A student-run Internet-based newspaper, The Prince Arthur Herald, published an article of mine today entitled “Fixing Canada’s Out of Balance Economy”. For readers of Personal Due Diligence, it’s worth a moment of your time.
One out of two people of working age in the Greater Toronto Area is reported to not have a full-time job today. They’re contract workers, they’re in permanent part-time, they consult, they run a micro business from home, but they’re not on the career ladder.
In many cases, this isn’t by choice. A significant number of these people were at one time climbing the greasy poles of management in largish organizations. But merging businesses, offshoring and outsourcing functions, downsizing and early retirement programs to better earnings, and the odd bankruptcy have slowly but surely knocked rungs on those ladders off — and left fewer ladders to scramble onto in turn.
I looked at my own CV this morning while writing this, and noted that, of the companies I’ve worked for, one went bankrupt, one stopped producing its own products and is now owned by its offshore manufacturing “partner”, one was acquired out of existence, and one is still around, but the part of the company I worked in was outsourced years ago. Four of the jobs I’ve held over the years no longer exist. One of my sessional appointments — in management at the graduate school level — was to teach a course no longer a part of the curriculum (even as an option) at that university. The industry association I helped found has been merged out of existence. Two of the boards I sat on were at companies that were acquired and are no longer generating jobs in Canada.
This isn’t just “bad luck” or “poor choices” — this is the state of the economy. It makes career security a far more challenging journey than it was in the prior generation’s time (and I’m in the heart of the baby boomer generation).
So what would I, as a Personal Due Diligence advisor, say to you about this?
Well, as someone who has spent a little over nine years outside of the corporate ladder (private, public or not-for-profit sectors), I’m acutely aware that it’s a little glib to just say “go start a business” to many of us. Not everyone is suited for entrepreneurial life, just as not every one of us would want to stand at the front of a classroom, run into a burning building dragging a hose, cut into bodies in an operating theatre …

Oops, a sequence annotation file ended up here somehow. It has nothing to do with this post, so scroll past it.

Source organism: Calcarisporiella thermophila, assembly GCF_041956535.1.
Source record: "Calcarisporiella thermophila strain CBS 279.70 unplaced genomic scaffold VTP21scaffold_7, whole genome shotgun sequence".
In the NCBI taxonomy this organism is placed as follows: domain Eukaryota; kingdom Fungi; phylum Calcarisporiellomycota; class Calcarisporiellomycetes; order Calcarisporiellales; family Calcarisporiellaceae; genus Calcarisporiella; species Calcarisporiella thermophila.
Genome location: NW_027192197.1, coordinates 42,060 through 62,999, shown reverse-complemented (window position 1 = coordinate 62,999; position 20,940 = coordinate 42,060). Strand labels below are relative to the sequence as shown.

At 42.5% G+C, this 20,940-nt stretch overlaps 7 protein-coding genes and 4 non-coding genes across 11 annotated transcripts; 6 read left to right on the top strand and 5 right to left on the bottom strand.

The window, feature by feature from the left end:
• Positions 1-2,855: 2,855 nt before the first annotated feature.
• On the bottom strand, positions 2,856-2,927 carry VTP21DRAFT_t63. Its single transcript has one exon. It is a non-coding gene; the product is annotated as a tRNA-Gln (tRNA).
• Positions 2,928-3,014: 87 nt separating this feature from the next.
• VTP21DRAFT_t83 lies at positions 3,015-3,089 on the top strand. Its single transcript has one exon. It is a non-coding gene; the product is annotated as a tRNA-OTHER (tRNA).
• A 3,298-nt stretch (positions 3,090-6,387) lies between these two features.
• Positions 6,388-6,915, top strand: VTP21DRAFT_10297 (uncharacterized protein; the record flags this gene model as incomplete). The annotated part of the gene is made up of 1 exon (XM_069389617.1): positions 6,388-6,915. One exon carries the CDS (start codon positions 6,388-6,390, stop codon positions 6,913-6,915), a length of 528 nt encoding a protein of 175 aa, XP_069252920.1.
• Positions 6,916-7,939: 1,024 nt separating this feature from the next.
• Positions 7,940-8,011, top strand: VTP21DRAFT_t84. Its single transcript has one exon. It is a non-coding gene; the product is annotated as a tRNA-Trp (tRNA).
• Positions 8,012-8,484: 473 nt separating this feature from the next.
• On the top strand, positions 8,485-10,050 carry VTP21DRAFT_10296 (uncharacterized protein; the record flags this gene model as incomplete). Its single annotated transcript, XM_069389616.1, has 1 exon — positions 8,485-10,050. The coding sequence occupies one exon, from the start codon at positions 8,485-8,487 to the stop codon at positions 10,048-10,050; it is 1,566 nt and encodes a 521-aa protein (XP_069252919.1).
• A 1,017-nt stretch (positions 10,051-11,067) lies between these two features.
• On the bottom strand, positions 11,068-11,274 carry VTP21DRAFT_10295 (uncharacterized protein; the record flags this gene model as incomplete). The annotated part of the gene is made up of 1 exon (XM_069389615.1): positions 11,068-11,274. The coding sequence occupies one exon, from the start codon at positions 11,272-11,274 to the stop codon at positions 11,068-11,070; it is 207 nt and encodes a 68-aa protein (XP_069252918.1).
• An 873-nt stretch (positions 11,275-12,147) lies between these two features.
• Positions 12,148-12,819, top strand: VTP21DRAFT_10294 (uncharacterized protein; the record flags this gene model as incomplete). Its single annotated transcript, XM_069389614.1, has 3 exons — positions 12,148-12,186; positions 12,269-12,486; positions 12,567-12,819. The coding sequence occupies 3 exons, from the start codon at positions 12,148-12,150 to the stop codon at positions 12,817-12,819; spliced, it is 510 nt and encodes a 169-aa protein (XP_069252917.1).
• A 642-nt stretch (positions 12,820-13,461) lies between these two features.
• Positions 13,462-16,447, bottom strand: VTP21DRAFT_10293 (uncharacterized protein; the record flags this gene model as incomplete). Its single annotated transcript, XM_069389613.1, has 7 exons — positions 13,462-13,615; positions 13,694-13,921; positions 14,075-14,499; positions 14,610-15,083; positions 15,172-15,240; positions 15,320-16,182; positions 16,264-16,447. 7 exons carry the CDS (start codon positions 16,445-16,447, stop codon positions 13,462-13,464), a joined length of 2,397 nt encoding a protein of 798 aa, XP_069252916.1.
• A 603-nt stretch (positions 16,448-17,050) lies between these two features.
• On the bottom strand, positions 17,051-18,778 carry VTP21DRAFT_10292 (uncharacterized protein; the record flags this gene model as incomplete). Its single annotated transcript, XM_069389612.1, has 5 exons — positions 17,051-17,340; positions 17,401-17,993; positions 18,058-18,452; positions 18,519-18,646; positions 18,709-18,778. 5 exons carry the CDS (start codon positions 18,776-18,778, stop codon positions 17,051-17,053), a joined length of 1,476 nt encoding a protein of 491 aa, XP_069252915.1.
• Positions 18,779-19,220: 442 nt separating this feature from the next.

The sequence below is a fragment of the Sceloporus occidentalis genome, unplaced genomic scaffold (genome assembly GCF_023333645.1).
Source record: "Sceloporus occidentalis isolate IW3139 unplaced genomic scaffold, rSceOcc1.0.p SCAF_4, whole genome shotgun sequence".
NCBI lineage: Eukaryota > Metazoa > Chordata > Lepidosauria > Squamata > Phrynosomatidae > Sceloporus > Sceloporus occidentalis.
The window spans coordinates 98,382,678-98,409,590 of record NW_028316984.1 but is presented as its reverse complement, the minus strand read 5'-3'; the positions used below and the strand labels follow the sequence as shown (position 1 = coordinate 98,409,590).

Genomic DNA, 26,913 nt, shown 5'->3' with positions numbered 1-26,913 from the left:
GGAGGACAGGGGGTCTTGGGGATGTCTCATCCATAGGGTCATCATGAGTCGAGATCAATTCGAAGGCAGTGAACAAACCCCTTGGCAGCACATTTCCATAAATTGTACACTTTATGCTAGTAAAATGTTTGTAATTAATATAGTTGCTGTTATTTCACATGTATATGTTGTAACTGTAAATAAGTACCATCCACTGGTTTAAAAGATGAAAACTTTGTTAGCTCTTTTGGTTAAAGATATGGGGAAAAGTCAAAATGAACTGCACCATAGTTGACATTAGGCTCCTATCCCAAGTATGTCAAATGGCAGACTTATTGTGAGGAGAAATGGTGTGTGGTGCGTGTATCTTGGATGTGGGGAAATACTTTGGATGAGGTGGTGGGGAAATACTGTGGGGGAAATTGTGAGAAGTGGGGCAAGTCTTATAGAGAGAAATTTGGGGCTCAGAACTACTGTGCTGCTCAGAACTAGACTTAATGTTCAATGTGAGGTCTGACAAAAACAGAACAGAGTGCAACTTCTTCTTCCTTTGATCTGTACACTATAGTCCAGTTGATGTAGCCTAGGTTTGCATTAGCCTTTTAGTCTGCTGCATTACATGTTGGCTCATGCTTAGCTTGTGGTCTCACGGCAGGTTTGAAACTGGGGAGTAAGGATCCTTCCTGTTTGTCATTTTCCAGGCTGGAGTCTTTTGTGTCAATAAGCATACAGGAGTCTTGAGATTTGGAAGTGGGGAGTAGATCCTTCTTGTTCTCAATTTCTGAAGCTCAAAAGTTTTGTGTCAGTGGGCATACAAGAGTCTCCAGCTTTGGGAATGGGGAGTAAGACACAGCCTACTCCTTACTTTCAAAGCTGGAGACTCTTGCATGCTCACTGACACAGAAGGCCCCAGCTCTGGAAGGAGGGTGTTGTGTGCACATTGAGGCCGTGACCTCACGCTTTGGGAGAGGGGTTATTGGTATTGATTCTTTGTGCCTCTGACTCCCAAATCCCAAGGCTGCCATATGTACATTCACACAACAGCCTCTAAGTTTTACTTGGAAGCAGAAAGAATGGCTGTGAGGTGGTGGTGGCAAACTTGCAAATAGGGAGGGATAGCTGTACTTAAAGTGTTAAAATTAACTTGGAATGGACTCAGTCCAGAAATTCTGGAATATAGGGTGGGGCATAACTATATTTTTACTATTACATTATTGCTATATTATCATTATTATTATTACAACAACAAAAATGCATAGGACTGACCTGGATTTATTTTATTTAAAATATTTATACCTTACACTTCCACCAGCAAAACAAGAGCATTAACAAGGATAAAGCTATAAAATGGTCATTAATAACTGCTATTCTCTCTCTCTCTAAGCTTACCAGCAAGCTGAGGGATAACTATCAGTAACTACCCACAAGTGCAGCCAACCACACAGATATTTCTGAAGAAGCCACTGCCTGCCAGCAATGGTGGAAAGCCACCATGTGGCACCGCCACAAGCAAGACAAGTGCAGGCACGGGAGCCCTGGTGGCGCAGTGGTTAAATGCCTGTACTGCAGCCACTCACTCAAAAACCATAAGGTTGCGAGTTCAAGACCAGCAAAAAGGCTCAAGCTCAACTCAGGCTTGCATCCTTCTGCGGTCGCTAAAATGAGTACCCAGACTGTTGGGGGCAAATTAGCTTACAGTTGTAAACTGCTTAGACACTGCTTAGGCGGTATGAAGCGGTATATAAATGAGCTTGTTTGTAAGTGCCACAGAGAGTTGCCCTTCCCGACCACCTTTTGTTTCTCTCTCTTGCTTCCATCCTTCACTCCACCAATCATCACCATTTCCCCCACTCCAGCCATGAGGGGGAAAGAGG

But what I would say is that the numbers in our society add up to a picture that’s worth considering long before you’re thrown into it.
First, the largest generation in our mix — the baby boomers — is now starting to hit the classic retirement age of 65. (Boomers are roughly in the 50-65 age band as of 2013.) Most boomers can’t really afford to retire. They’re real estate heavy, retirement fund light, according to Canada’s banking industry and Statistics Canada. They’re also often still dealing with debts — mortgages, lines of credit and the like. That means they’re going to want to keep working for a while longer.
They’re also generally paid better than those coming behind them, which gives their employer an incentive to run yet another early retirement effort even if nothing else is going on with the firm. It’s why, for instance, you see mass programs to rank older employees as “unsatisfactory” (putting them on a performance improvement plan to exit) and early retirement offers going through the public sector today that are every bit the same as those running through the corporate sector.
Second, regardless of which generation you’re a part of, there are deep economic dislocations working their way out. Demand is off — way off — and that’s as much a function of a lack of truly “new things” worthy of consumption as it is the consumer being tapped out (the average Canadian owes $1.67 for every $1.00 they have in gross income). The piled up debts and intractable deficits run in the public sector are making the public sector as a “safe landing zone” as problematic as the private going forward — not to mention the ongoing inflation in costs spilling over from the endless rounds of quantitative easing being done.
Third (and here’s the good news) there are new technologies out there to allow smart relocalization of business after a century and more of consolidation on a global basis. From 3-D printing to local power generation to a host of other tools now available cheaply, the options for making your own work have never been better. “Starting in a garage” no longer needs to mean “learning how to program”.
Along the way, there’s a host of business services and retail operations needed. (The wife of a friend of mine is a contract bookkeeper — she comes in once/month, cleans out the shoebox, fixes up the records, pays the bills, handles the tax returns, and moves on to the next client. She works 10 days/month earning what she used to earn as the controller for a small company, and never has to deal with any organization’s successes or failures, much less their politics. Sure, from a résumé point of view, it’s not as impressive, but isn’t half a working month free to paint for the same money worth something?)
And that’s the point I’d make. In the future, maybe only 1/3 of us will have a “normal” (by 20th century historical standards) career ladder, and therefore a résumé that says “promotion, more responsibility, greater successes”. 2/3 of us will just work.
If you’re not constantly thinking about what the market might need, and how you might provide it, you’re not doing your own personal due diligence.